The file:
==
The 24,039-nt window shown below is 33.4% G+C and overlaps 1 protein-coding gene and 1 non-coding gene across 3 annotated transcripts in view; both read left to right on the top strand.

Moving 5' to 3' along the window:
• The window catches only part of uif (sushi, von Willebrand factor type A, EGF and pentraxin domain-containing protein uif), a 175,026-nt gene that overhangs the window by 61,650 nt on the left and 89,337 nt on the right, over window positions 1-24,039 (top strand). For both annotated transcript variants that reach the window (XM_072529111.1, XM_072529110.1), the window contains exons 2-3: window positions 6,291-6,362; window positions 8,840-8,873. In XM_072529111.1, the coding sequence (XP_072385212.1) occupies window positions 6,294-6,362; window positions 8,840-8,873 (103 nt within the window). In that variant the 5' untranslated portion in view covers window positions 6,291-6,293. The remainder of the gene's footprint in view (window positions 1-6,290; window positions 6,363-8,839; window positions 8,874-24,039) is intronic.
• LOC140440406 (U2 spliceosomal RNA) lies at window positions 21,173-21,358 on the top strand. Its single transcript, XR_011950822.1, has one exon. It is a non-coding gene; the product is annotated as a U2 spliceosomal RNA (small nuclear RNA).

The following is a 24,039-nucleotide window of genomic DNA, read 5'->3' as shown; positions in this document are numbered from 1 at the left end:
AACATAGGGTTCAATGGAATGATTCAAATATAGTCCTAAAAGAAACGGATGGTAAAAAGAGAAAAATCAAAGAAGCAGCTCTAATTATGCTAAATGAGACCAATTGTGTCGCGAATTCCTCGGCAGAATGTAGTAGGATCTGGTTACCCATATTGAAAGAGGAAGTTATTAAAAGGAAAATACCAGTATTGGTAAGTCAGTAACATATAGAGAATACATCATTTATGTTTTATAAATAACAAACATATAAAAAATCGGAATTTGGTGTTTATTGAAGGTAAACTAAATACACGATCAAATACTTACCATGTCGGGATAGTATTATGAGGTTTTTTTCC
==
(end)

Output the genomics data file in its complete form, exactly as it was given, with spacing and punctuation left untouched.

The 24,039-nt window shown below is 33.4% G+C and overlaps 1 protein-coding gene and 1 non-coding gene across 3 annotated transcripts in view; both read left to right on the top strand.

Moving 5' to 3' along the window:
• The window catches only part of uif (sushi, von Willebrand factor type A, EGF and pentraxin domain-containing protein uif), a 175,026-nt gene that overhangs the window by 61,650 nt on the left and 89,337 nt on the right, over window positions 1-24,039 (top strand). For both annotated transcript variants that reach the window (XM_072529111.1, XM_072529110.1), the window contains exons 2-3: window positions 6,291-6,362; window positions 8,840-8,873. In XM_072529111.1, the coding sequence (XP_072385212.1) occupies window positions 6,294-6,362; window positions 8,840-8,873 (103 nt within the window). In that variant the 5' untranslated portion in view covers window positions 6,291-6,293. The remainder of the gene's footprint in view (window positions 1-6,290; window positions 6,363-8,839; window positions 8,874-24,039) is intronic.
• LOC140440406 (U2 spliceosomal RNA) lies at window positions 21,173-21,358 on the top strand. Its single transcript, XR_011950822.1, has one exon. It is a non-coding gene; the product is annotated as a U2 spliceosomal RNA (small nuclear RNA).

The following is a 24,039-nucleotide window of genomic DNA, read 5'->3' as shown; positions in this document are numbered from 1 at the left end:
AACATAGGGTTCAATGGAATGATTCAAATATAGTCCTAAAAGAAACGGATGGTAAAAAGAGAAAAATCAAAGAAGCAGCTCTAATTATGCTAAATGAGACCAATTGTGTCGCGAATTCCTCGGCAGAATGTAGTAGGATCTGGTTACCCATATTGAAAGAGGAAGTTATTAAAAGGAAAATACCAGTATTGGTAAGTCAGTAACATATAGAGAATACATCATTTATGTTTTATAAATAACAAACATATAAAAAATCGGAATTTGGTGTTTATTGAAGGTAAACTAAATACACGATCAAATACTTACCATGTCGGGATAGTATTATGAGGTTTTTTTCC